What I learned on our Spain trip. Tips on the way we travel now.

Travel is supposed to be enlightening and enriching.  Some of the lessons of our recent Spain trip are not so much about what we saw but the way we travel now.
When we travelled in our 20’s,  any old dump would do for the night.  Our sandalled feet could walk miles without complaint and good food meant wine, bread and cheese eaten along a river bank and there was always one more sight we needed to see.

On this last trip, we learned a few things that we’ll try to remember before our next travels and they may help you out, too.
1. End your trip someplace restful. After running around for two weeks seeing all the sights of northern and southern spain, we were thrilled to land in San Sebastian where a gorgeous beach, great pinxtos and other food and a mellow vibe gave us a chance to relax and let all our experiences “set” before reality intrudes.
2. Drink water all day long if you are going to hot climates. Coffee, alcohol and coke are not alternatives. We both had UT issues during our trip due to dehydration (if you don’t know what that is, don’t ask) from too much heat and too little water.
3. We didn’t stay in any 4 star hotels but we did choose comfortable three star hotels or B&B’s . Tripadvisor was a great resource for finding rooms. Priceline was a good resource for larger cities…but you always risk getting a room too far from your destination. That happened to us in Seville this year and Venice two years ago but we also totally scored on a fancy hotel at the top of the Spanish Steps in Rome.  If you really want to be downtown or specific neighborhood, Trip Advisor or another travel resource site is your best bet. If the locals take a siesta, make like a local. How is it possible that Europeans eat dinner at 11 p.m. and party all night?  It’s because they take a nap in the afternoon or early evening. Don’t burn out and you’ll be ready to party all night like a local, too.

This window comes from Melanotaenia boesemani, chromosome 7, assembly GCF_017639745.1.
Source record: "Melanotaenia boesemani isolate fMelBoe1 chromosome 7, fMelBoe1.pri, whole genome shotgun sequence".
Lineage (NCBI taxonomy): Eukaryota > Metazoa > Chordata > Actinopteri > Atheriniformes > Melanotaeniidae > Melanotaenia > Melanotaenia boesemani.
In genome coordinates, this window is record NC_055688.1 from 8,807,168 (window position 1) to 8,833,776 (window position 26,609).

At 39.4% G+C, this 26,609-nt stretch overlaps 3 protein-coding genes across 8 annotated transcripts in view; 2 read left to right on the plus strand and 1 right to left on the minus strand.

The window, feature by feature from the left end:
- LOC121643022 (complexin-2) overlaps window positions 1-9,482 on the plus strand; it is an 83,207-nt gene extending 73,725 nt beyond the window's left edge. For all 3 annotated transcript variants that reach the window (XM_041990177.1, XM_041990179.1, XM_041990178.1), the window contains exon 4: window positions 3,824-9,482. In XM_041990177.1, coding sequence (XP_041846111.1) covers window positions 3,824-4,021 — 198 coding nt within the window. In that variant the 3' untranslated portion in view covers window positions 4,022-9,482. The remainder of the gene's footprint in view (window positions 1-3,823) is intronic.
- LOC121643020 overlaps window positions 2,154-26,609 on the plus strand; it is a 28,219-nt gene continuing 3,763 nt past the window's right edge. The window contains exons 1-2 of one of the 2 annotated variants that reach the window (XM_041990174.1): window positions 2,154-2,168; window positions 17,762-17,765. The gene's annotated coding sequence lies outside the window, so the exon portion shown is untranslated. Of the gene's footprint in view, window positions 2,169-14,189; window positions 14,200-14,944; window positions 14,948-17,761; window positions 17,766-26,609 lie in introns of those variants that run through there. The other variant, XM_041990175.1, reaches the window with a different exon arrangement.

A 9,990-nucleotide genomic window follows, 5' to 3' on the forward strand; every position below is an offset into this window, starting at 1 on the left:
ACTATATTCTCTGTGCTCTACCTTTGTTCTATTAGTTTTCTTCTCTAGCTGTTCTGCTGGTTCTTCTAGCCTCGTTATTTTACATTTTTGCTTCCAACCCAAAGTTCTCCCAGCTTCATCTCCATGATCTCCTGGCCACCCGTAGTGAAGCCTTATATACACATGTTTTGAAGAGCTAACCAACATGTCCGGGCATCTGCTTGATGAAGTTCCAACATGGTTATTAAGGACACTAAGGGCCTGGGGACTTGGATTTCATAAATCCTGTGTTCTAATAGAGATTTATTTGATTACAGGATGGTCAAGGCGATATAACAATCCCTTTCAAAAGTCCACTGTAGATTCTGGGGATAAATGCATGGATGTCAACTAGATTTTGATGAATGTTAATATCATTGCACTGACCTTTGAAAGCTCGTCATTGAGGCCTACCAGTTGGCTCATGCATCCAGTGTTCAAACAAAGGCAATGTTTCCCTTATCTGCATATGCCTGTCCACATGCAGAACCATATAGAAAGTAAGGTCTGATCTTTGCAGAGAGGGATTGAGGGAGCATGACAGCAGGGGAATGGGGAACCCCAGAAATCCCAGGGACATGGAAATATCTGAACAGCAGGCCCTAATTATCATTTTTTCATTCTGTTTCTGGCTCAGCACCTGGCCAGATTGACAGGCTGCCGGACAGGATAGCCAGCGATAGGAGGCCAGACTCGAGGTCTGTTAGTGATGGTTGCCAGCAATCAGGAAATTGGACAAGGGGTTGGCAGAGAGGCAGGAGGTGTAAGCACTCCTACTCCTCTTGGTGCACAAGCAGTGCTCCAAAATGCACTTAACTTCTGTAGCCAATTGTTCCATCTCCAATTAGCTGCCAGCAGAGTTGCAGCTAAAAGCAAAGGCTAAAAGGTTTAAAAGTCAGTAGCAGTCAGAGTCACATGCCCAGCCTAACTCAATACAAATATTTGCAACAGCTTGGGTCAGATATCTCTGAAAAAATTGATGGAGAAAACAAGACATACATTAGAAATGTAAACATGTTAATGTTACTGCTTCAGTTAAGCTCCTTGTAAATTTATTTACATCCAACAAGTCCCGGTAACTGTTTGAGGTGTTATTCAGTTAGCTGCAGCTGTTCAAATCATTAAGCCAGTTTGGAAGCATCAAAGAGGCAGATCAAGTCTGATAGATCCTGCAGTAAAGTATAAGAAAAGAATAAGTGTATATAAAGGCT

4. Don’t spend all your time shopping. You can do that online! Our friends and family are used to us bringing home loads of pix and little else. We travel with one carry on and one backpack apiece. There’s no room for gifts, there’s barely room for a few days of clothes. And when we run out? We do laundry. Doing laundry– or even finding a laundromat– is part of our experience of living like a local.  Some of my best souvenirs are the little bottles of toiletries at hotels or unusual pebbles on a beach. They remind me of where I’ve been.
5. Eating standing up is one of the best ways to meet locals. I’ve raved in other posts about our tapas and pinxtos crawls through Seville and San Sebastian. But another benefit of this cuisine is that you mainly eat standing up!  People thrown together at bar counters and tables start talking and before you know it, you’ve got the inside track on other local landmarks and insider favorites. And despite our abysmal Spanish, we are able to communicate across international borders to find our common humanity. We all gotta eat, right?

Where in the world are we going next? I’m pushing for Argentina and welcome ideas from my readers on where to go and what not to miss.
Finally, a shout out to the Gypsynesters. These nobluehairs are travelling non-stop now that their kids have flown the coop. They packed up their stuff, whittled down their needs and are blogging their way around the world. Their writings and merch sales are subsidizing  their trip. Now, that’s brilliant.

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